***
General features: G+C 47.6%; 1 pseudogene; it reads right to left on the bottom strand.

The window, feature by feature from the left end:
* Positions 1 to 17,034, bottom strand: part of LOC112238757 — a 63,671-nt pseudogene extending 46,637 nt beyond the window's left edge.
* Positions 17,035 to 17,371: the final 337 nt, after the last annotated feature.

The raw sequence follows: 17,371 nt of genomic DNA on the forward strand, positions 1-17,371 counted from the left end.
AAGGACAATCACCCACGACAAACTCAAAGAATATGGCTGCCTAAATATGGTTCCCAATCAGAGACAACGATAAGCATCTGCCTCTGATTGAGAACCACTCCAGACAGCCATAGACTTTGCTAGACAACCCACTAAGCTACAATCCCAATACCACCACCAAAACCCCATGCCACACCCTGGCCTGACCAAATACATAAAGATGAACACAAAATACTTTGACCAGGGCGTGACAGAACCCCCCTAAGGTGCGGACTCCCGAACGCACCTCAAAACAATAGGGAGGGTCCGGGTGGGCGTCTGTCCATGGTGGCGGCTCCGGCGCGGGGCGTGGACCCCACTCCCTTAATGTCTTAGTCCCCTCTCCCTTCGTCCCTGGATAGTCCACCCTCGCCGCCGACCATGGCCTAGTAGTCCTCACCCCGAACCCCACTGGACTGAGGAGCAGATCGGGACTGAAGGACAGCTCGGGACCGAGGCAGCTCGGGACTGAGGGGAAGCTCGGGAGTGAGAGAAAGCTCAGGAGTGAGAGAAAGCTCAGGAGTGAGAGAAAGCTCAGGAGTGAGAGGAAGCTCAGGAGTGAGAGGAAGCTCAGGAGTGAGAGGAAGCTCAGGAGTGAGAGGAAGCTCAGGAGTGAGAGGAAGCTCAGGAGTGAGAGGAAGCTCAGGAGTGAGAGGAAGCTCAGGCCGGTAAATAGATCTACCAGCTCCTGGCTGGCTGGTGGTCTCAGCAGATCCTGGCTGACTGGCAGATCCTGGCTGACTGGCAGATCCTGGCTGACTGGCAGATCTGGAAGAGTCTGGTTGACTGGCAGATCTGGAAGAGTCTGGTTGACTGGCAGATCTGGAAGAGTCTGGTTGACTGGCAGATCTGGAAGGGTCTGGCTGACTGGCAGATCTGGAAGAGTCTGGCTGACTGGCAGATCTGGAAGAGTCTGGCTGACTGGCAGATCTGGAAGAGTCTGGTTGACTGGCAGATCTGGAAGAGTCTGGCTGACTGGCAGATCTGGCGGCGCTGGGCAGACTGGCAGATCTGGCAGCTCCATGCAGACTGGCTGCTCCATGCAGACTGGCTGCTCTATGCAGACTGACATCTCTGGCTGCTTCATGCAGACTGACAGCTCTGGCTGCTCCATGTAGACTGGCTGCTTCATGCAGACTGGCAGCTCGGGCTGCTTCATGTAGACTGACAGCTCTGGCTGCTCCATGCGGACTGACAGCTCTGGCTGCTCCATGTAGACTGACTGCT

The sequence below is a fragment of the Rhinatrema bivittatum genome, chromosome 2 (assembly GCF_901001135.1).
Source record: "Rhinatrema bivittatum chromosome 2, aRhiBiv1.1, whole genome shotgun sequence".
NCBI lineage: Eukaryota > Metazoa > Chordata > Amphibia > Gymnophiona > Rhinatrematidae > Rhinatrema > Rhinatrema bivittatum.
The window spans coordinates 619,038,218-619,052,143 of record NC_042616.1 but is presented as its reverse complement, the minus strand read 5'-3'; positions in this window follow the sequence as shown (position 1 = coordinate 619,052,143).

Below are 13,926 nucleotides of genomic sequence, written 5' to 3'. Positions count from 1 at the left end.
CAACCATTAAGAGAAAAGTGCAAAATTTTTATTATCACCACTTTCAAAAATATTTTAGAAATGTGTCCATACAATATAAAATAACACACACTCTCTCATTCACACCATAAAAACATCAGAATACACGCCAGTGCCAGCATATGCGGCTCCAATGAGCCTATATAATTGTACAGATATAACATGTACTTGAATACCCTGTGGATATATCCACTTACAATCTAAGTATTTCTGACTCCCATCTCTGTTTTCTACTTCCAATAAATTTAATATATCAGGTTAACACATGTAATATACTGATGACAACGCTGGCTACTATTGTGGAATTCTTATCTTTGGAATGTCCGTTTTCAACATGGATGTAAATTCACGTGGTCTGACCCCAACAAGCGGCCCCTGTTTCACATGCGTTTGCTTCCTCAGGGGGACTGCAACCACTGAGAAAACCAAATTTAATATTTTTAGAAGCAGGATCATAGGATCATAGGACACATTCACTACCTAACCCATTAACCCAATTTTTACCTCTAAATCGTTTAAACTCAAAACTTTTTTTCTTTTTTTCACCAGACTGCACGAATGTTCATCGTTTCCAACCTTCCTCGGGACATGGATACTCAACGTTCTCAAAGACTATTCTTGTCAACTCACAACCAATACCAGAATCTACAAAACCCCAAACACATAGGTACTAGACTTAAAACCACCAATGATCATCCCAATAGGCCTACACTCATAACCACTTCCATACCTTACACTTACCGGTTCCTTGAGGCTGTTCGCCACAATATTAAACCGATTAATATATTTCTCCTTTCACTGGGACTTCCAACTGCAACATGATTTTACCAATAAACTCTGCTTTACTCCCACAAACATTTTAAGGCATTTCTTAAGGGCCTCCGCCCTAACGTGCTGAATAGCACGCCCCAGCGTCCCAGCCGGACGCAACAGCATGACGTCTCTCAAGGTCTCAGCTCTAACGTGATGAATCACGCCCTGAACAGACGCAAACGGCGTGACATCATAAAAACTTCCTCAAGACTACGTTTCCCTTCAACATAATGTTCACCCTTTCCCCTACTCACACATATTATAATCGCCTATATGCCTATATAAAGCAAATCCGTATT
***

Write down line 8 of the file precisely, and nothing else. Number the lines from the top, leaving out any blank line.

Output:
Source record: "Rhinatrema bivittatum chromosome 2, aRhiBiv1.1, whole genome shotgun sequence".